Dick Handshaw - Real Learning. Real Results.
Training that Delivers Results: Instructional Design that Aligns with Business Goals

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The presentation sessions are designed for medium to large audiences and are delivered in a 90 minute format. However, most of the sessions can be delivered in 60 minutes with appropriate modifications based on time and audience requirements.

Training Presentations

  1. Training That Delivers Results: Instructional Design that Aligns with Business Goals (90 minutes only)
  2. SMEs - It’s a Marriage for Better or Worse
  3. Leading the Learning Organization
  4. Learner Validation:  Why Guess When You Can Measure?
  5. Getting REAL Value from Your Analysis (90 minutes only)

Performance Consulting Presentations

  1. Proactive and Reactive Performance Consulting (90 minutes only)
  2. Analyzing Performance Gaps: The Gaps Map
  3. Training Request?  Ask Questions First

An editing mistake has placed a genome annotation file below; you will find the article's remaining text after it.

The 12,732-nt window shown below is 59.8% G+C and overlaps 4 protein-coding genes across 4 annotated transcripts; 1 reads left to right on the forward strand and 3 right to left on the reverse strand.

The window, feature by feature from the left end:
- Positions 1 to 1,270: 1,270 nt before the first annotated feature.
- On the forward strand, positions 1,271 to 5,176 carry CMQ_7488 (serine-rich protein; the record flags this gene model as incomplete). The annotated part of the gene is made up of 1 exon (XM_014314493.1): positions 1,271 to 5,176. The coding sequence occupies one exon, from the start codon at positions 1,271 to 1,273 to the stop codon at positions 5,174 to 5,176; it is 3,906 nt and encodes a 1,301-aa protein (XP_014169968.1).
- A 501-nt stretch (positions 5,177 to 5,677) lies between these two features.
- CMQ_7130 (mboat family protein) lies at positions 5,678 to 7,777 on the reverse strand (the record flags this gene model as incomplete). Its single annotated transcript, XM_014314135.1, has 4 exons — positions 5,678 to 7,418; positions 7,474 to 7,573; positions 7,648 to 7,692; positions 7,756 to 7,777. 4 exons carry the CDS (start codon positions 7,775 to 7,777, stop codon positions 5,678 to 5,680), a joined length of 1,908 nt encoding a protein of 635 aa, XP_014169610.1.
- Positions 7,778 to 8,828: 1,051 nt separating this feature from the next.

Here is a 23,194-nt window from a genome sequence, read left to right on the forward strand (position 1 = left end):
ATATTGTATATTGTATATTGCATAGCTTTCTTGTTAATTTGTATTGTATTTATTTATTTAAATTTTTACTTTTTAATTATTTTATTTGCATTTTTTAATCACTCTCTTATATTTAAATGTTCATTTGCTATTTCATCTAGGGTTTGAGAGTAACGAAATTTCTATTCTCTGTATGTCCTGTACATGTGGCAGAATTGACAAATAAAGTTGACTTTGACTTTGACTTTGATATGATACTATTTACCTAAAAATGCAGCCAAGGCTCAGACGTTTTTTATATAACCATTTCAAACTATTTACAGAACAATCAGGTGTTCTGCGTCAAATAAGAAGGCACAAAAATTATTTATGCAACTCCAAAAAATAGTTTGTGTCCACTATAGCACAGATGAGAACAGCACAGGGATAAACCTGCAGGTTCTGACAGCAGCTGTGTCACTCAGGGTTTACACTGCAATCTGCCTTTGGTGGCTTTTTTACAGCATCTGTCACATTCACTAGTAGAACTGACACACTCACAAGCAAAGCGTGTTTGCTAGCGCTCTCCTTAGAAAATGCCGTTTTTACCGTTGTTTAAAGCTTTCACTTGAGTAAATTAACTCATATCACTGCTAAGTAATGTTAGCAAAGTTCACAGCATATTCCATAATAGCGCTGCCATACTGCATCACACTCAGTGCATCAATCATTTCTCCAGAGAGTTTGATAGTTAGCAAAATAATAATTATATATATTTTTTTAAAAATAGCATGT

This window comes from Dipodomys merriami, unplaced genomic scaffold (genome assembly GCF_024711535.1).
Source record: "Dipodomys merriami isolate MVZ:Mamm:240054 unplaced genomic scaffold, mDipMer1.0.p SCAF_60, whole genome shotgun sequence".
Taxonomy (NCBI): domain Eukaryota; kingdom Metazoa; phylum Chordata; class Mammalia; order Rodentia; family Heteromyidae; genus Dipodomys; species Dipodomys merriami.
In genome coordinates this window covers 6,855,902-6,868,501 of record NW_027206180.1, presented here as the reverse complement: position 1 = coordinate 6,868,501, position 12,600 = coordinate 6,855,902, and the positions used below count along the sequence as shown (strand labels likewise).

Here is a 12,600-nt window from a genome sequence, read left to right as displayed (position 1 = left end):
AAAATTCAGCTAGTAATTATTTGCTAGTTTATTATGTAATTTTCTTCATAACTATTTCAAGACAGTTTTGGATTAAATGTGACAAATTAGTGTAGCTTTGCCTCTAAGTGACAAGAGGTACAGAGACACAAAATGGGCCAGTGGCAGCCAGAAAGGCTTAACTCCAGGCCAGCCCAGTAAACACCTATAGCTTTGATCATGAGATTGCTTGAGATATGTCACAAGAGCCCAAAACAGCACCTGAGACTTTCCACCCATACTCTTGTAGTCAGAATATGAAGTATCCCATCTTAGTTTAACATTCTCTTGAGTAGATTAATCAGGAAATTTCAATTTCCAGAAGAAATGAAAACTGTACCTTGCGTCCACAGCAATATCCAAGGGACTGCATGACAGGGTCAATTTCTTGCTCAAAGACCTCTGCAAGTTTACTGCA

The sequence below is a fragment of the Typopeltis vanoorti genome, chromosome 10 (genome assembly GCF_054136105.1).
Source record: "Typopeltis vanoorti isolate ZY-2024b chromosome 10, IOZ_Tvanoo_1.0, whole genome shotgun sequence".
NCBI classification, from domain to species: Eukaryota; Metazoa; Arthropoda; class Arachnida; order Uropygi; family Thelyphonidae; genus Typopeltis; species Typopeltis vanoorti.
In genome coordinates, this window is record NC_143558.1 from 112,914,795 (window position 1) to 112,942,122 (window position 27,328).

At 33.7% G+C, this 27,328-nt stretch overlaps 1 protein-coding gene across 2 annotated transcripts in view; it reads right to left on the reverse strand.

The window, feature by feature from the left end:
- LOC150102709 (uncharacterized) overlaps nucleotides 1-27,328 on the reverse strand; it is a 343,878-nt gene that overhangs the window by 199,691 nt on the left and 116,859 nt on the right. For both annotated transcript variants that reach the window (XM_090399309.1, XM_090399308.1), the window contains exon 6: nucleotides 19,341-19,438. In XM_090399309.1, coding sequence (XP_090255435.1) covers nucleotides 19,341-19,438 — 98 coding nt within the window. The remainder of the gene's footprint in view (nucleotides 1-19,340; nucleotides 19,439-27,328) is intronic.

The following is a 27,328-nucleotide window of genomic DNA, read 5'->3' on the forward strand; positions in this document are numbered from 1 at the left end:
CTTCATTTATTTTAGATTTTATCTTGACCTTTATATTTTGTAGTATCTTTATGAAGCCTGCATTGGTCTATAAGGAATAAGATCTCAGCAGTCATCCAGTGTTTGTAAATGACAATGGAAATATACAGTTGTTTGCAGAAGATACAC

Dick Handshaw Speaking History

Training That Delivers Results:  Instructional Design that Aligns with Business Goals

Instructional designers and other training professionals are often forced into order-taking roles. Your company wants training on a specific topic—compliance, software and systems, customer service and sales training—and a one-size-fits-all module is produced.

This session offers a far better way to educate employees; one that connects learning solutions with strategic business goals. Rather than being told what to teach, proactive designers collect data to define problems and develop training interventions. Developed by one of the originators of computer-based training, Handshaw’s results-oriented instructional design model is systematic yet flexible and works for both instructor–led training and eLearning.